Let me illustrate this with an example. A few years ago I did a trip to Iceland. We booked a whale watching tour and headed out to see humpback whales. I had a D300s, the guy standing next to me an entry-level DSLR with a lower framerate. As the whale surfaced and shortly popped his fin out of the water I could go clickclickclickclickclickclick and select the best image from the series. The guy next to me had to wait for the best moment and only then press the shutter. Where I took ten images he made two perhaps. Who is the better photographer ? Can’t say. What my “better” gear managed to achieve was to merely heighten the chances, that a good image was among the ones I took.
So certain situations require special gear. As mentioned above, close-ups of insects are not possible without something that enables you to get close, be that a macro lens, a lens reversing ring or a conversion lens. That stuff simply makes the macro photo possible in the first place. But even with the best macro lens one can take a crappy photo. It is still the photographer who makes the composition, chooses the lighting parameters and presses the shutter in the decisive moment.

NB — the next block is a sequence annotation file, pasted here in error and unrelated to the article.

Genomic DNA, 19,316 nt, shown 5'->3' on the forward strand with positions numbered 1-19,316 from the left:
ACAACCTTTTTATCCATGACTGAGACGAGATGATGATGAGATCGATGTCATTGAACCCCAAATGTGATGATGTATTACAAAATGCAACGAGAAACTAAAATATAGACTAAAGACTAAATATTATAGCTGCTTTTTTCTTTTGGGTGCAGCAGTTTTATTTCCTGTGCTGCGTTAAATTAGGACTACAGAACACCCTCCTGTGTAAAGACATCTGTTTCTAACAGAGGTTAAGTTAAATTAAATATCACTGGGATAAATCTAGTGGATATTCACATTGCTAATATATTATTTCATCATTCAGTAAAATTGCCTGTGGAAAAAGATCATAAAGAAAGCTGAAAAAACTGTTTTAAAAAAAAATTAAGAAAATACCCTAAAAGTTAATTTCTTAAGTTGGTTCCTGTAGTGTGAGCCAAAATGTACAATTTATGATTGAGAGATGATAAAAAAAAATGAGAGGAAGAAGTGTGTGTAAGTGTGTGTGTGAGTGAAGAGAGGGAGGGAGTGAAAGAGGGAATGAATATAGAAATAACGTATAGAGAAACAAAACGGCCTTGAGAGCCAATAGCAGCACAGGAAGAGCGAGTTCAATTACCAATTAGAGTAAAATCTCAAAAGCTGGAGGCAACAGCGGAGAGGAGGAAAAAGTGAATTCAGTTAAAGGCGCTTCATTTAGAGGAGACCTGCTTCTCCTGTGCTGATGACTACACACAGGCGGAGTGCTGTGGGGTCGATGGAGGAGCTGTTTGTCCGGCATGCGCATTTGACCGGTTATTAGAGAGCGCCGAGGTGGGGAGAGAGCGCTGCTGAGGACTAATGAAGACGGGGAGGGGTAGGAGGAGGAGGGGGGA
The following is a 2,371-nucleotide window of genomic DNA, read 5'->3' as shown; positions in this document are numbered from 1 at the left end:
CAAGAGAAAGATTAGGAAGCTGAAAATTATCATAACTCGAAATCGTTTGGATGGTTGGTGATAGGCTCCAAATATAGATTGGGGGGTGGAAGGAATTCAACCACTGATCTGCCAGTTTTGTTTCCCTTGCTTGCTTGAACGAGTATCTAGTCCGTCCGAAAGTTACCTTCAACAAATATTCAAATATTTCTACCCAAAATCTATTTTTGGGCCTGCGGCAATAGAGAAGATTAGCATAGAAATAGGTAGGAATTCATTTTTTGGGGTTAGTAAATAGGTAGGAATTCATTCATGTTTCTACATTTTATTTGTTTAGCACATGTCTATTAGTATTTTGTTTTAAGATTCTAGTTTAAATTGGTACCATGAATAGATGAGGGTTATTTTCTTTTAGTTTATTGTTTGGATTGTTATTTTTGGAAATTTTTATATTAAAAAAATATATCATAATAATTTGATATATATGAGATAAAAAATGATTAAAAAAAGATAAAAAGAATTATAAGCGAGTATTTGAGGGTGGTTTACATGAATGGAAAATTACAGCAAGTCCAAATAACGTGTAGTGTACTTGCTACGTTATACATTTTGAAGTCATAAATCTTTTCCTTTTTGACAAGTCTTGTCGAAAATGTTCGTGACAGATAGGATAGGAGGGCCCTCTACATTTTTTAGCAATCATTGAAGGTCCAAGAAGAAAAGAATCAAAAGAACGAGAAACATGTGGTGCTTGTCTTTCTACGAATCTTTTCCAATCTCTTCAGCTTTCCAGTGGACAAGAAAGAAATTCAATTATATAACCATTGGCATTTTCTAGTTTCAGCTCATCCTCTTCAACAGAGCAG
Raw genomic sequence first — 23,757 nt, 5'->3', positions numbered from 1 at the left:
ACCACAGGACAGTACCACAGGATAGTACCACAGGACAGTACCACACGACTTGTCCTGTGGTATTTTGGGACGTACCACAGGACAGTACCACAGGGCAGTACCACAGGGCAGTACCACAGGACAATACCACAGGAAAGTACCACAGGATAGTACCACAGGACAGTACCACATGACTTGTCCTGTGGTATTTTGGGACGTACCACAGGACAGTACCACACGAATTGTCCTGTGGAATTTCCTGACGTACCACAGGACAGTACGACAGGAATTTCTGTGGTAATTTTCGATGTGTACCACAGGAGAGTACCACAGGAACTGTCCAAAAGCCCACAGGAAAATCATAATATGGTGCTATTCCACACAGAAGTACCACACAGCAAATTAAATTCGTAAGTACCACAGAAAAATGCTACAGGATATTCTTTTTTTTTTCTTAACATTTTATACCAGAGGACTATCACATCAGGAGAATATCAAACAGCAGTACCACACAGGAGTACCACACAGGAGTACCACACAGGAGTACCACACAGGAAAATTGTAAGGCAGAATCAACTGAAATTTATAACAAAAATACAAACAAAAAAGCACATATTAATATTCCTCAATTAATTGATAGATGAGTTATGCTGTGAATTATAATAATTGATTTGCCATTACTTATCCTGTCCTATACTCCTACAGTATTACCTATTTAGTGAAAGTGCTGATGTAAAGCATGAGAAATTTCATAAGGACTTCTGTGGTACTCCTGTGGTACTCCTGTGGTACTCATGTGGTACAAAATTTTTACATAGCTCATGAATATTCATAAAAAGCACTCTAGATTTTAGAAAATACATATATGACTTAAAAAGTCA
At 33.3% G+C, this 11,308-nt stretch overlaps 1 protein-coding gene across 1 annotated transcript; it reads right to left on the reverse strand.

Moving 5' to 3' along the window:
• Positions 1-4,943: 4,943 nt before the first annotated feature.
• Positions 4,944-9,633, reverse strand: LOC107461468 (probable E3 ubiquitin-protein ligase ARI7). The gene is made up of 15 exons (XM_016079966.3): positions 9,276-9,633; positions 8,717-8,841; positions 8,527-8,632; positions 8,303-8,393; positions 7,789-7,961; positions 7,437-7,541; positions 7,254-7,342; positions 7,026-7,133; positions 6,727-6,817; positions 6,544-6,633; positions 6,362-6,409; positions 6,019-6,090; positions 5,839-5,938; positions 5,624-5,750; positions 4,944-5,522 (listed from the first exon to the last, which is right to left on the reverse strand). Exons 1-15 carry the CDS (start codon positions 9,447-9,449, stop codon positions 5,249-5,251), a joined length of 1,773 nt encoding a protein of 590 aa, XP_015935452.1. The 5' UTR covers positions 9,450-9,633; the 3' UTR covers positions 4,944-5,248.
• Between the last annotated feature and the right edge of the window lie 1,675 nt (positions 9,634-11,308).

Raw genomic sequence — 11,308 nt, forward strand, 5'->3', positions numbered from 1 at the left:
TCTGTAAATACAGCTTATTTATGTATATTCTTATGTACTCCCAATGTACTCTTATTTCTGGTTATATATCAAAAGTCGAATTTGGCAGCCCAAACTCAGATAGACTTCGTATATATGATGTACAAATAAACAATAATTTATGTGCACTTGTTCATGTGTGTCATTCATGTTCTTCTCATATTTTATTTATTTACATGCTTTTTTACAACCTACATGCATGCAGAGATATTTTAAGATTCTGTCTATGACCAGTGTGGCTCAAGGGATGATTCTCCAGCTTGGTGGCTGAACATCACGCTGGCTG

But since I had this epiphany, why do I still drool about new camera bodies and lenses and whatnot ? Simple. Because I am a guy, a geek, an engineer. I am interested in technology. It’s just as plain as that. I have a lot of fun reading about new equipment, comparing it to my current gear, selling old, buying new gear. I just love it. New gear will always have something that your current gear does not have. Why did I transition to full frame for example ? To have a good high-ISO performance. And indeed: Suddenly I could take pictures in situations where I previously had put my D300s away. Suddenly I discovered that Auto-ISO is a very practical thing and that it gives you more flexibility. I could extend this list endlessly, but I think the message has been delivered.
Bottom line: High-end gear means that you have appropriate and good tools to work with. In most cases you can take the same images with the same quality also with entry-level gear. But this will require more skill, patience and perhaps some luck (e.g. catching fast-moving objects). Knowing this one should sometimes step back and take less or simpler gear when shooting in order to learn, improve and hone your skills.